But as Iraq has become more and more stable, the violence has diminished, the government has begun to function, the parliament has begun to function, the Iraqis have begun to pass these important laws, and perhaps most importantly as the Iraqi armed forces have shown their mettle in places like Basra and in Mosul, there is a recognition in the region that Iraq is here to stay and that Iraq is going to be a power in the region and, of course, Iraq has real resources so that helps, and you're seeing a different reaction to Iraq. And I think we can build on that.

I think it was also true with Europe. Sweden -- the Government of Sweden took something of a risk to hold the International Compact meeting in Sweden, the first European country to do it. But if you also think, the French Foreign Minister has been twice to Iraq, and he told me that he was telling all of his colleagues you need to go to Iraq, you won't believe what's happening there.

So as Iraq has become more stable and governing itself, the reaction to it is changing pretty dramatically in the region. I don't think they feel it yet because they would like to see a flood of this, but we, having watched its changing.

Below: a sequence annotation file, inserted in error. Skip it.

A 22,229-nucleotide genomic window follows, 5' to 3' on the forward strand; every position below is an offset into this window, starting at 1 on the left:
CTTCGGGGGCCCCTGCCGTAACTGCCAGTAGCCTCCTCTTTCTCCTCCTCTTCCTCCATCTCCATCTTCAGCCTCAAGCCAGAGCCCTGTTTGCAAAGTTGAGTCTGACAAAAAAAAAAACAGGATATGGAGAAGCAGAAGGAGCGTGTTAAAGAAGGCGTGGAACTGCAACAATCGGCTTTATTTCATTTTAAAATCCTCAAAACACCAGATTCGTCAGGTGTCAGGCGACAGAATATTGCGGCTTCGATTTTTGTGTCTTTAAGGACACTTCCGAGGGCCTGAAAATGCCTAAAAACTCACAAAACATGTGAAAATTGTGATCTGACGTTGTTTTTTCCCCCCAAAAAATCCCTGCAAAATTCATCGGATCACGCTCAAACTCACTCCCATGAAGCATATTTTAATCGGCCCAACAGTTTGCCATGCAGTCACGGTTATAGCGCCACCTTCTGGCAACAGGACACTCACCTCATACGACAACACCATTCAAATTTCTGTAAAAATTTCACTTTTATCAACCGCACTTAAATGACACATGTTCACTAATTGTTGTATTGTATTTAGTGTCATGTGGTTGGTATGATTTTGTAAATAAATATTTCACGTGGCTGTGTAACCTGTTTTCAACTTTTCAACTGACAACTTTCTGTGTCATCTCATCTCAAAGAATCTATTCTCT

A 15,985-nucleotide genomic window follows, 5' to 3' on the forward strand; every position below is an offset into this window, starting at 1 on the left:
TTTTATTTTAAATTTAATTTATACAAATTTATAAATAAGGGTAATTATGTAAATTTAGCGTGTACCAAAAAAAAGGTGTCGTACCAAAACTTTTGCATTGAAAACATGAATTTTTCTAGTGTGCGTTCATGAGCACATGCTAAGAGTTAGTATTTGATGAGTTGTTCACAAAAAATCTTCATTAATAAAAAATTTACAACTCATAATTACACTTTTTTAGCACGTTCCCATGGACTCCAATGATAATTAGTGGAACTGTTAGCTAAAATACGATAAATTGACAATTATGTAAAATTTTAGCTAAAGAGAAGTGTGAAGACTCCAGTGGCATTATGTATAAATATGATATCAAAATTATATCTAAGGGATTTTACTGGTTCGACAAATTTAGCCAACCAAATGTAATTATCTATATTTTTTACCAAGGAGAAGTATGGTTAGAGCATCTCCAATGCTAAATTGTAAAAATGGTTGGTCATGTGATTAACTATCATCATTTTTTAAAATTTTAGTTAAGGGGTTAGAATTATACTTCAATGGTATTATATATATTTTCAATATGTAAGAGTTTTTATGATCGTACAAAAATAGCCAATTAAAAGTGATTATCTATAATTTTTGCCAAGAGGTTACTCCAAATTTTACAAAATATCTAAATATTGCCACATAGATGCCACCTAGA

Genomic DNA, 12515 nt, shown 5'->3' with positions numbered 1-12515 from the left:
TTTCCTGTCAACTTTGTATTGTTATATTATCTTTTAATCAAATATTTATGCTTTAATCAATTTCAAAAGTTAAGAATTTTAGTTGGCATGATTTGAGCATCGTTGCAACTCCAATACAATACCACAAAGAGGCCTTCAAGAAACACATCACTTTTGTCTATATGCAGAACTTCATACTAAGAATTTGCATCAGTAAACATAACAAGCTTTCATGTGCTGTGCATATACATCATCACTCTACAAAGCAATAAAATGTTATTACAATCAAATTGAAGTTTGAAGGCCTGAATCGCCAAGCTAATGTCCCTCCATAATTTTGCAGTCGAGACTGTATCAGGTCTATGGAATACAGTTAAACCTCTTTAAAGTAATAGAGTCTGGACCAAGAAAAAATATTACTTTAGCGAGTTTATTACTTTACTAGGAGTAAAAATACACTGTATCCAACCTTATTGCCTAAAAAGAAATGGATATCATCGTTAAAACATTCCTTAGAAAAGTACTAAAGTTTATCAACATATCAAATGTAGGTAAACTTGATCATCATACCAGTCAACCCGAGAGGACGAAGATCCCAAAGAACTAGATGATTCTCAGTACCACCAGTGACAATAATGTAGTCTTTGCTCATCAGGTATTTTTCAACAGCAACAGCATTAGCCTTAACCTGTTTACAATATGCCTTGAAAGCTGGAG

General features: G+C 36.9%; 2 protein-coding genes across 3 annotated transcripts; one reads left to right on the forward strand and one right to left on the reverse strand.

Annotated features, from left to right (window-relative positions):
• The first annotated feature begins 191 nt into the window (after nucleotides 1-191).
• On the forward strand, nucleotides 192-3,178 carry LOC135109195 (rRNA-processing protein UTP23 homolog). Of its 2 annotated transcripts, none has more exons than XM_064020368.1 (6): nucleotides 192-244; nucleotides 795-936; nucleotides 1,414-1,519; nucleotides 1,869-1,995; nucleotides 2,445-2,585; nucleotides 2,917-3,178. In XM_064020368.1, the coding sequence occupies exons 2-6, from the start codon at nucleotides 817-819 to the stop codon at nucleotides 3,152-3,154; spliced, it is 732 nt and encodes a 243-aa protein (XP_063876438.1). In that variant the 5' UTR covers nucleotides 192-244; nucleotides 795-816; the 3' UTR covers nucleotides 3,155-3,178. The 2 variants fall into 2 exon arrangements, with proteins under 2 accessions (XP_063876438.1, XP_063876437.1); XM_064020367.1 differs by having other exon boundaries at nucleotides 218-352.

And the final thing I'd say is when the GCC countries -- it had been GCC plus Egypt and Jordan -- decided to make the GCC plus Egypt, Jordan and Iraq, that was a pretty important step.

QUESTION: I think 18 months ago when you and I talked, you were somewhat skeptical of the Maliki government making it, and whether or not Iraq could succeed (inaudible). Describe its progress, and particularly Maliki. Where do you think he's really demonstrated leadership? Is he a lot stronger now? Is he there for the long term?

SECRETARY RICE: Right. Well, I think I was less skeptical than some. But there wasn't much that was happening in Iraq to make you -- to make anybody that hopeful. And I think really three things have turned around for them. The first is that probably the biggest concern that all of us had was, would this government demonstrate that it was not sectarian, and that if it was Shia majority that that did not mean that it was going to occupy that ground and prevent the emergence of a unified multiconfessional Iraq. It was showing up in things like concerns about the role of the Ministry of Interior in Shia-on-Sunni violence. It was showing up in the inability to pass legislation that clearly was aimed at bringing the Sunni minority more closely in. So the first was: Would it be sectarian?